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This profile was last updated on 4/17/08  and contains information from public web pages.

Employment History

  • Girls' Basketball Coach
    James Martin Middle School
  • Media Assistant and Girls Basketball Coach
    James Martin Middle School
  • Community Relations Ambassador
  • Team's Community Relations Ambassador
  • Original Member
  • Original Member
    Charlotte Sting
  • Guard
    Charlotte Sting
  • Guard
  • Community Relations Ambassador

Board Memberships and Affiliations

49 Total References
Web References
Former Charlotte Sting star Andrea ..., 17 April 2008 [cached]
Former Charlotte Sting star Andrea Stinson brought back some of the defunct WNBA franchise's fan favorites for a night of food, fun, and fundraising.
Former North Mecklenburg High All-America and WNBA All-Star Andrea Stinson has launched a foundation that helps girls develop their skills as athletes and leaders.Stinson, girls' basketball coach at James Martin Middle School, is the Charlotte Sting's all-time leading scorer.
The Sting Fan Reunion and Afterparty was held at Club Eclipse on April 12.Stinson explained, "This celebration is for (Sting fans).Your years of support to the Sting players and organization will always be appreciated."
The event, in addition to bringing together players and fans, raised money for Stinson's newest venture, A Lady's Touch Foundation, which "is about enhancing, encouraging and elevating young female athletes' abilities as athletes and women of our future," she said.
Stinson remains Charlotte's career leader in points (3,329); field goals (1,302); games played and started (254); free throws made (520) and attempted (706); rebounds (1,115); and steals (339).
Stinson is a media assistant and girls basketball coach at James Martin Middle School.She sees disturbing trends taking roots with African American girls and wants to do something to make a difference.
"These girls are in desperate need of some help," said Stinson.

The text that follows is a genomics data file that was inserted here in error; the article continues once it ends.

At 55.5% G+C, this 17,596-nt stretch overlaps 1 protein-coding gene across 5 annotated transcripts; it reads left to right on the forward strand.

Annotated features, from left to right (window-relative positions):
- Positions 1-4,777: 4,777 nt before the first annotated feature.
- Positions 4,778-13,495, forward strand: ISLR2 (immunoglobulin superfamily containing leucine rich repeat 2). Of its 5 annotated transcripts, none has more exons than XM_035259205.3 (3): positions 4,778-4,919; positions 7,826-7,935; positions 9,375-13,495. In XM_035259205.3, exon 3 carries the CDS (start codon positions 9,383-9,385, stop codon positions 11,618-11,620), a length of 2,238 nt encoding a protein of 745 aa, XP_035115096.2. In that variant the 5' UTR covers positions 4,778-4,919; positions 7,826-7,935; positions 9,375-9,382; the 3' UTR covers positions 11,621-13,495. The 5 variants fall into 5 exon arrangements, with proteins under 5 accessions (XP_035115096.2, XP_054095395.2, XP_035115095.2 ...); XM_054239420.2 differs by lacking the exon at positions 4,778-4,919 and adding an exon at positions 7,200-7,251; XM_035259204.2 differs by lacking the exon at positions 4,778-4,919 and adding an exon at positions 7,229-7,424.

Stinson, who grew up in Cornelius and was an all-America at North Mecklenburg High, is trying to give back to the community that nurtured her.The only player to have their number retired and hanging from the rafters of Time Warner Cable Arena, Stinson is trying to take her influence beyond basketball.
"Being there all day long with the young ladies and young men, not to leave them out, but with the young ladies, the way they have beef with each other, and the way they have these little clicks, it has amazed me how much (help) they need," she said.The former WNBA standout explained how many students come to the media center for advice, even students who don't play on her team.Yet, once they transfer to high school, it is the parents who often contact Stinson, because of the dramatic changes that have occurred in their children.
Stinson wants to focus on the issue of the students' transition from middle to high school, and graduating.
"Whether it be academic, with personal tutors, or helping them with SAT or CORE classes and making sure they have the courses they need to have," Stinson said."If they need any help, I have a lot of people willing to help."
In order to get her foundation off the ground and, to at last, offer an event thanking Sting fans, Stinson put together the reunion event.
"It's basically a fundraiser for the foundation, and an event I needed to have to get the foundation up and running," she said.
Inductees | NC Sports Hall of Fame, 25 June 2012 [cached]
Andrea Stinson 2015
A native of Cornelius, Andrea Stinson arguably is the most highly recruited high school player in North Carolina's women's basketball history. The North Carolina High School Athletic Association selected her as the state's female Player of the Year in 1987 following her senior season at North Mecklenburg High School. While leading the Lady Vikings to a 26-0 record and the state 4-A title, she came to be known simply as "Miss Jordan" - an ode to her on-court dominance. Her impact as a prep phenom endures to this day as her No. 32 jersey was retired by North Mecklenburg.
Kay Yow won the recruiting battle for her services, and Stinson took off in her second year wearing the red and white of the Wolfpack Women.
Stinson finished her N.C. State career with 2,136 points scored, third most in school history.
An easy choice as a member of the ACC's 50th Anniversary team, Stinson additionally was recognized as one of the conference's top 50 ACC female athletes of all time. In 2014, she was deservingly inducted into the N.C. State Sports Hall of Fame.